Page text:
Major League Baseball’s All-Star Game was never supposed to be political. It was designed as a casual gathering of the league’s best players to showcase their best skills. That all changed of course when the MLB decided to move the game out of Atlanta over Democrat calls to boycott the state over Georgia’s new voting law. The decision was rash, illiterate to the text of the law and based mostly on tweets and half-truths from popular celebrity Democrats like Stacey Abrams, along with Georgia senators, who later backtracked.

When the MLB changed its mind, it transformed itself into a political league and its All-Star Game into a political lightning rod. Therefore the league has no excuse for dodging the political issues of the day. Aroldis Chapman who represented the New York Yankees at the All-Star Game certainly didn’t shy away from a hot-button issue: the ongoing protests in Cuba, about which social and sporting institutions have remained mostly silent. Chapman did not, writing ‘SOS Cuba’ and ‘Patria Y Vida’ on his game hat. ‘SOS Cuba’ is a slogan being used by Cuban protesters on social media, who are risking their lives by doing so. ‘Patria Y Vida’ means ‘Homeland and Life’, a direct affront to the Communist government of Cuba’s own slogan ‘Homeland or Death’. Chapman was joined by Texas Rangers outfielder Adolis Garcia in the same gesture. Garcia himself is a Cuban defector.

But the MLB itself remained quiet on Cuba, despite the game’s close ties with Cuban players — President Barack Obama famously attended a game with Raúl Castro in March 2016. Currently there are 34 players of Cuban nationality in Major League Baseball, second only to the Dominican Republic in terms of Latin American representation. There was no display of the Cuban flag or backing from the league for the Cuban people protesting a little more than the ability to mail in a vote without an ID. There was no message of support for the Cuban people over the stadium PA system.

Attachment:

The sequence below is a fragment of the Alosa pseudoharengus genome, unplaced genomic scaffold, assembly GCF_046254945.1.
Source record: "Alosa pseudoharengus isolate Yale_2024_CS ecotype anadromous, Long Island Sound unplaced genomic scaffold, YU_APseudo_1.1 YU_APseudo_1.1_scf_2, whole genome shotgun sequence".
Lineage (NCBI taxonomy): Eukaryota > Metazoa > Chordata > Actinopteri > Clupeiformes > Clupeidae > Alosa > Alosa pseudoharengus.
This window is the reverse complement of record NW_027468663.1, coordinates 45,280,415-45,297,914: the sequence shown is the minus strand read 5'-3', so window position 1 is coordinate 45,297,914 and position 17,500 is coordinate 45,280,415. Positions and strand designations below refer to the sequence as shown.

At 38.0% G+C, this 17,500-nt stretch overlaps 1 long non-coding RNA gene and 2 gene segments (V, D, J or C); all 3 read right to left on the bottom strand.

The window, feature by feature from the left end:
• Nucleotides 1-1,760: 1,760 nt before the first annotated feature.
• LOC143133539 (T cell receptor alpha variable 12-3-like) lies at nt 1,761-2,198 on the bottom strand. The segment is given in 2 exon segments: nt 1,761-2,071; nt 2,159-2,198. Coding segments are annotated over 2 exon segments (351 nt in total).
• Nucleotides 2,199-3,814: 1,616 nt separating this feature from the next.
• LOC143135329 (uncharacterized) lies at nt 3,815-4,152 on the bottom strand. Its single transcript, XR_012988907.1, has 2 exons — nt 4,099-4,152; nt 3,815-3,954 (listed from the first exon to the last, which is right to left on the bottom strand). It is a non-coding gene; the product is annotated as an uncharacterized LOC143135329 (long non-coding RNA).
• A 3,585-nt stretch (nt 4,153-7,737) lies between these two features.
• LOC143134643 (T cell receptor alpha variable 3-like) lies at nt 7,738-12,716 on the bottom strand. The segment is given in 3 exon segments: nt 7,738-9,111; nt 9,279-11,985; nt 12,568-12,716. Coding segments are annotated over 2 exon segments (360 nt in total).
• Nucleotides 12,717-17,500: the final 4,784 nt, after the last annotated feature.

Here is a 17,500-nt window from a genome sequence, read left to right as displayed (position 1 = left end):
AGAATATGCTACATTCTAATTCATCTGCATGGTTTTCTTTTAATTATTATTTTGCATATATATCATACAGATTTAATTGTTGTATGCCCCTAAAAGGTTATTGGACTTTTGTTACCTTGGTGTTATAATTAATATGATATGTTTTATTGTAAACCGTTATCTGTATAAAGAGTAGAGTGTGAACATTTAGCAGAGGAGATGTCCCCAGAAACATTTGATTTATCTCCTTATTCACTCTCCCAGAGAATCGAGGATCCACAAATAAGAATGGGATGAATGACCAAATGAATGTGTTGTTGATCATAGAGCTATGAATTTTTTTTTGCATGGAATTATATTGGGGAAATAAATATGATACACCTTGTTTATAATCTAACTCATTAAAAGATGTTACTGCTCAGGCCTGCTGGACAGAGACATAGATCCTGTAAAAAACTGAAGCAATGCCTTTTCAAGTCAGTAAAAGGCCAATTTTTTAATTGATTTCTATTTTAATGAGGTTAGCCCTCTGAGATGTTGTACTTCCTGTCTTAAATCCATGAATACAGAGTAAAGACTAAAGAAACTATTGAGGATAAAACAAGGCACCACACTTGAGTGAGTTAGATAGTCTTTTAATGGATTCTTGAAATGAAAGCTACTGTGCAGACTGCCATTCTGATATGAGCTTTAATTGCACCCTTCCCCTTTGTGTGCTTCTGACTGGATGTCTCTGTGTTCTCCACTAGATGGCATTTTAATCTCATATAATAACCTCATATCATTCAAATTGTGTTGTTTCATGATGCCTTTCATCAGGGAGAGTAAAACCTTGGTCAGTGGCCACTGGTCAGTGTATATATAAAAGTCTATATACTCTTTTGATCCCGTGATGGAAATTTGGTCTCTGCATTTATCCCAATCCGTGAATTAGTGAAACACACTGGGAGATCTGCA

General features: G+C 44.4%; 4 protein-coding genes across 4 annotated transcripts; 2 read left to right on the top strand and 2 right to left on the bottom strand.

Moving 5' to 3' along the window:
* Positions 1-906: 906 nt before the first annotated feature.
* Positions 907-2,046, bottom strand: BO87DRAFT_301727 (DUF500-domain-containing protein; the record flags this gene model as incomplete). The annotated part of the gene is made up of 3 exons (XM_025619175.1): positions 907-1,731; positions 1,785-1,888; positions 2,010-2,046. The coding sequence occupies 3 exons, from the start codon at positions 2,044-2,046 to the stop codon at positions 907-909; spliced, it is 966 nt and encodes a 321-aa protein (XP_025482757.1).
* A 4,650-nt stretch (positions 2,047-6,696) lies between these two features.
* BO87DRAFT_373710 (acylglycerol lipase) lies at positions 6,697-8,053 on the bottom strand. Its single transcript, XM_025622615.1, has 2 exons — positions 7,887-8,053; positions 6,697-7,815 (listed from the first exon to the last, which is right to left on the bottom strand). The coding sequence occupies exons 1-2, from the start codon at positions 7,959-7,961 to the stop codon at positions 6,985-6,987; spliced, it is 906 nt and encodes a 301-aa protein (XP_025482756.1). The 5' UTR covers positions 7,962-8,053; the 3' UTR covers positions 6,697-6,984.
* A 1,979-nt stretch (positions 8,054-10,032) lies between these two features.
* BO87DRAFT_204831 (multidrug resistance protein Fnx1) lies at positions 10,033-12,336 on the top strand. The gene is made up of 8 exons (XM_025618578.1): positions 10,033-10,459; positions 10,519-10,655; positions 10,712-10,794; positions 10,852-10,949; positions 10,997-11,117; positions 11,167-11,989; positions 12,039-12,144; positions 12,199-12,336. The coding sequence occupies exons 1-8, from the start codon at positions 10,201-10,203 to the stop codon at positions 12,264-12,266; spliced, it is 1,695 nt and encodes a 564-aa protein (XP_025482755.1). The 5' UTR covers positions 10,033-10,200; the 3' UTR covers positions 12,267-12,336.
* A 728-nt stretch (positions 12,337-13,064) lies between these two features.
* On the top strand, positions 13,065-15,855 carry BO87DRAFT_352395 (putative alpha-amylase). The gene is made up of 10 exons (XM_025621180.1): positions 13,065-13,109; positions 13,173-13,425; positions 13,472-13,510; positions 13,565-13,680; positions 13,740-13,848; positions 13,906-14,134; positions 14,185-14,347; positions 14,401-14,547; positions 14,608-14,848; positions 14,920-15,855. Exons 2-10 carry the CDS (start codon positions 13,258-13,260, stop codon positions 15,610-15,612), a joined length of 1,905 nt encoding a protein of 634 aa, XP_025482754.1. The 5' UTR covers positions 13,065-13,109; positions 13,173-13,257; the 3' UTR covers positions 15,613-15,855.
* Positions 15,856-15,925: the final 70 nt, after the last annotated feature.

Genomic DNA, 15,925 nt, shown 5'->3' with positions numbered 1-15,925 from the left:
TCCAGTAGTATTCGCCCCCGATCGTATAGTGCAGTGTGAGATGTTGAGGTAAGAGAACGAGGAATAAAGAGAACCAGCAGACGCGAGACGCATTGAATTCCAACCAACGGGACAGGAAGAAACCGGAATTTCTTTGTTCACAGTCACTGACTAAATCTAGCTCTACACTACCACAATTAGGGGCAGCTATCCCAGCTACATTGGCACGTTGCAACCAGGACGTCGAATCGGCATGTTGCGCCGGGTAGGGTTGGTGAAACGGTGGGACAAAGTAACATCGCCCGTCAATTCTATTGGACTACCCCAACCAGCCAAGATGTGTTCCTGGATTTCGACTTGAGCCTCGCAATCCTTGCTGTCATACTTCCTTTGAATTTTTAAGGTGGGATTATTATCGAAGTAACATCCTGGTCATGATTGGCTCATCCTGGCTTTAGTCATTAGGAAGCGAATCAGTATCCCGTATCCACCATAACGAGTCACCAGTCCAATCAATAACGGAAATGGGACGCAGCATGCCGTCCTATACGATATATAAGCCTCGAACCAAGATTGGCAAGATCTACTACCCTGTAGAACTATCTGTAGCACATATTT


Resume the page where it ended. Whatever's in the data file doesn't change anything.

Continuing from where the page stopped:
The counter argument here of course is that the MLB should be not be expected to weigh in on every political hot-button issue. Apologies to the uninitiated, but it no longer works that way. The MLB decided its own fate and has earned the criticism for using its support, players and corporate sponsors to put its finger on the political scale. Major League Baseball has far closer ties to the Cuban people than they do Georgia’s voting act — and they can no longer pick and choose their battles when it comes to their own declaration of human rights abuses.

The MLB had a chance to rescue its battered image from moving the All-Star Game by offering even the slightest gesture of support for both its Cuban players, who risked their own lives in defecting to the United States where they live, grow and play professionally and free, and the Cuban people currently risking their lives to depose a brutal 60-year-old communist regime. But the MLB failed to do so on both accounts. Patria Y Vida.